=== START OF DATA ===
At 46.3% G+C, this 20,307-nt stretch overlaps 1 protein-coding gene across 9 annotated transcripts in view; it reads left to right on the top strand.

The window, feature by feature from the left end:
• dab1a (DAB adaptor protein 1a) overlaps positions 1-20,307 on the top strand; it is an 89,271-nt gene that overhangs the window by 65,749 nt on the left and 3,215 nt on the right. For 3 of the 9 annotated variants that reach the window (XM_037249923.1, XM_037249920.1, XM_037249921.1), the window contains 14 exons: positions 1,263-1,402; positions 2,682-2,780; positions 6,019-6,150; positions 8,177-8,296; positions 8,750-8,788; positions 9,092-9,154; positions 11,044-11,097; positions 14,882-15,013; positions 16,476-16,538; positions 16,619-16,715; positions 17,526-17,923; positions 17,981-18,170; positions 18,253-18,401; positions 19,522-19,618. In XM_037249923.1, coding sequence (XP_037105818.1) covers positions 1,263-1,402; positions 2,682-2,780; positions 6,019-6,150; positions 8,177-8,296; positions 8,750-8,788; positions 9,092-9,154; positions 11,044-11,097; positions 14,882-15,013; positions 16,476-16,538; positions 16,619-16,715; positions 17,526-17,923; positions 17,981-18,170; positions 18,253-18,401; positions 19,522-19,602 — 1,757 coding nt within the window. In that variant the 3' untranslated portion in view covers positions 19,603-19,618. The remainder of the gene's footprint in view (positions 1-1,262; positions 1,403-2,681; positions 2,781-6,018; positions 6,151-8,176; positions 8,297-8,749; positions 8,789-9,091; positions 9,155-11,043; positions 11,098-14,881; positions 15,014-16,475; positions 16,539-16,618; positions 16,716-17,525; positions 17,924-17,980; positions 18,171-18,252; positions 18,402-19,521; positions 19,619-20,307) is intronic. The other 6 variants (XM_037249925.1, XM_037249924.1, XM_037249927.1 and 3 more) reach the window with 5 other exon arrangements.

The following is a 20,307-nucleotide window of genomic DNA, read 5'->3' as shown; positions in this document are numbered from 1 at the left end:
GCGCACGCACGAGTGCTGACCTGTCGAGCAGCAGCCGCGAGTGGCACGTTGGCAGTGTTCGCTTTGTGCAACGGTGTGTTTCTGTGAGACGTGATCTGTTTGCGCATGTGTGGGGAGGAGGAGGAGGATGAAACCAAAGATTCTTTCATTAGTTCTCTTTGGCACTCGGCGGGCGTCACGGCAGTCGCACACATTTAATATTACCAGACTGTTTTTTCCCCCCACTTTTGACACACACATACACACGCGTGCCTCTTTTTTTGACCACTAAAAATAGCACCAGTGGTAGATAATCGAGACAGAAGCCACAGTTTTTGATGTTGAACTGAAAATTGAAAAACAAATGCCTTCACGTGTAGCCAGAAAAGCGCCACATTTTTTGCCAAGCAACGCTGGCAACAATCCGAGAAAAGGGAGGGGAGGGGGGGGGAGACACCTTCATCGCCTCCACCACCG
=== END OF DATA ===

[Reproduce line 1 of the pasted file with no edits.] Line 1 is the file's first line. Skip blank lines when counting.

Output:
At 46.3% G+C, this 20,307-nt stretch overlaps 1 protein-coding gene across 9 annotated transcripts in view; it reads left to right on the top strand.